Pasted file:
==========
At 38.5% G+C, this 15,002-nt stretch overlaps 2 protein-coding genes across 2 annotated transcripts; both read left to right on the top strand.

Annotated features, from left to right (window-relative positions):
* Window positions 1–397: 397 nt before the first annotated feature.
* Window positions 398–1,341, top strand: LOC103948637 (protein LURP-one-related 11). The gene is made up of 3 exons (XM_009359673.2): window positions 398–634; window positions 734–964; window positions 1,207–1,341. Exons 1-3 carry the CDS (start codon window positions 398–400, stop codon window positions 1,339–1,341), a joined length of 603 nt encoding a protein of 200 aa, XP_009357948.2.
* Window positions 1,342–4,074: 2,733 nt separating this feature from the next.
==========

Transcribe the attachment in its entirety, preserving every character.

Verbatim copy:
At 38.5% G+C, this 15,002-nt stretch overlaps 2 protein-coding genes across 2 annotated transcripts; both read left to right on the top strand.

Annotated features, from left to right (window-relative positions):
* Window positions 1–397: 397 nt before the first annotated feature.
* Window positions 398–1,341, top strand: LOC103948637 (protein LURP-one-related 11). The gene is made up of 3 exons (XM_009359673.2): window positions 398–634; window positions 734–964; window positions 1,207–1,341. Exons 1-3 carry the CDS (start codon window positions 398–400, stop codon window positions 1,339–1,341), a joined length of 603 nt encoding a protein of 200 aa, XP_009357948.2.
* Window positions 1,342–4,074: 2,733 nt separating this feature from the next.